News and notes from around town:
• The Lawrence Police Department likely will soon get a new detective position that is responsible for investigating crimes against women. The city has received word that it has won a nearly $54,000 federal grant to fund one new detective position that would investigate incidents of domestic violence, dating violence, sexual assault, rape, stalking and other similar crimes. City commissioners now must decide whether to accept the grant, and provide approximately $18,000 in local matching funds.
Interim Police Chief Tarik Khatib is recommending the city move forward. He said that 2009 statistics show his department responded to 71 rape cases, 598 domestic battery, 24 sexual battery and 11 stalking cases. He said the “vast majority” of victims in the cases were women. Currently, the department does not have a detective who is in charge of investigating crimes against women. Khatib said absent special circumstances most domestic violence cases are handled by the police officer who responds to the call. A detective usually is not assigned to the case. Khatib said having a detective be part of the process will increase “efficiency, victim advocacy and offender accountability.”
City Manager David Corliss also is recommending approval of the new position, but he warns that it may create funding issues in 2012 and beyond. The federal grant is only guaranteed for one year. If the city doesn’t provide additional funding for the department in 2012, Corliss said the total number of police officer positions likely would be reduced by one — through attrition — to account for the new detective position.
Commissioners meet at 6:35 p.m. Tuesday at City Hall.
• The mystery of whether the Hobby Lobby store at 23rd and Ousdahl will get a major face-lift will be explored by city commissioners on Tuesday. To make it even more interesting, commissioners also will take up the issue of whether a special sales tax should be charged at the business.
As we previously reported, a Mission-based development group in August asked city commissioners to create a special taxing district near 23rd and Ousdahl. The new Community Improvement District would allow for a special 1 percent sales tax to be charged at four businesses. The proceeds of the extra tax would be used to fund about $1.5 million worth of projects that include public infrastructure improvements but also include private building upgrades. Of the four businesses, three are on the north side of 23rd Street — a Jimmy John’s sandwich shop, a Yokohama sushi restaurant and the former Kwik Shop that will be redeveloped for other retail uses. Developers have submitted detailed plans for improvements to be made to those sites. But no plans have been submitted for improvements to be made at the Hobby Lobby site, despite the fact the tax also would be charged there.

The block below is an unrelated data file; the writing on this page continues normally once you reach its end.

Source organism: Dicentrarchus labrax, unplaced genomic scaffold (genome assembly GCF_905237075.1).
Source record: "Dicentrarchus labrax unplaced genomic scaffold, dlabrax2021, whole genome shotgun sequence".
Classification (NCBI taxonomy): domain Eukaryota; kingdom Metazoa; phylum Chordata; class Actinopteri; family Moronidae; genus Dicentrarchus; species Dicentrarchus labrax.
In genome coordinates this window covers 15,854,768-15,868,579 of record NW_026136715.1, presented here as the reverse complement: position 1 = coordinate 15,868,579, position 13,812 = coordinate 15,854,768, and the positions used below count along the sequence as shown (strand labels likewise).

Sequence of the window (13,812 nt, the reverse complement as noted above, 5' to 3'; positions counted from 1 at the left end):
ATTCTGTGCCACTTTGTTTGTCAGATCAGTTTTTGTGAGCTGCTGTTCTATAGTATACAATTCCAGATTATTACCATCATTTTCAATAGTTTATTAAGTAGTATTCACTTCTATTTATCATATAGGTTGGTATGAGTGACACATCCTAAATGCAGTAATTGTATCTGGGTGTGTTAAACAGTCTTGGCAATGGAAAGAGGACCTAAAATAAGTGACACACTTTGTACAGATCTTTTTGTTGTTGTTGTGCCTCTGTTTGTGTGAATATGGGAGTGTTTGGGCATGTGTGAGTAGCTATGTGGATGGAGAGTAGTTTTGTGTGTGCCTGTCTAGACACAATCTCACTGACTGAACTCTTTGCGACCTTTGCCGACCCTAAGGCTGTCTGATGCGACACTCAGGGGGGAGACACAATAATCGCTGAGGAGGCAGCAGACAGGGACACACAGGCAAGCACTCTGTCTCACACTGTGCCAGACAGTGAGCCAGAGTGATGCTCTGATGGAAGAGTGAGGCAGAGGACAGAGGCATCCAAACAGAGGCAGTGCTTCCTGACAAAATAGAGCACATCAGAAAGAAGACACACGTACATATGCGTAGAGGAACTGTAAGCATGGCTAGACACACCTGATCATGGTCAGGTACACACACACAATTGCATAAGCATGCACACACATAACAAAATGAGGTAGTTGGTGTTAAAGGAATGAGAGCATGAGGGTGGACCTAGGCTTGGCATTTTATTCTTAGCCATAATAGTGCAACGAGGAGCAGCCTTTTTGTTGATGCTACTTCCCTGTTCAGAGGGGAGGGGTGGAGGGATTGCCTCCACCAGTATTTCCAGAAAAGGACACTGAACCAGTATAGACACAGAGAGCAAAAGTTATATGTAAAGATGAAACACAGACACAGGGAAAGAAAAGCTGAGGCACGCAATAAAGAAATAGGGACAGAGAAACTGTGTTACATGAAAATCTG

Commissioners in August balked at the idea of creating the new taxing district, largely because details weren’t available about the Hobby Lobby site. Instead, they told developers to return when more details were available. Developers this week will be back at City Hall, but they still don’t have firm plans for how the special sales tax money would be used at the Hobby Lobby site.
In a letter to commissioners, developer Jim Harpool said he expects any Hobby Lobby project would include stormwater improvements, landscaping, architectural enhancements to the existing building and other site improvements. But he said Hobby Lobby officials aren’t yet ready to commit to any specific plans.
As a result, Harpool is floating a new plan for the special taxing district. He still wants to include the Hobby Lobby site, but he’s willing to allow any special taxes collected by Hobby Lobby to be placed in an escrow account. Money from that escrow account could not be spent until the city has approved specific plans for the Hobby Lobby site.
That potentially puts city commissioners in the position of allowing a business to charge it customers a special sales tax without fully knowing what the sales tax will pay for. City staff members are recommending — if commissioners are interested in proceeding — that the development group restart the application process because the new proposal is different from the original proposal.
• A chance to see the newly renovated Carnegie Library building is coming up. The city will host an open house from 1 p.m. to 4 p.m. Saturday to show off the building at 200 W. Ninth St. The space’s main floor space is being rented out by the city’s parks and recreation department for wedding receptions and other similar events. The Lawrence Convention and Visitors Bureau and the group that oversees the Freedoms Frontier National Heritage Area are moving their offices into the lower level space of the building next week.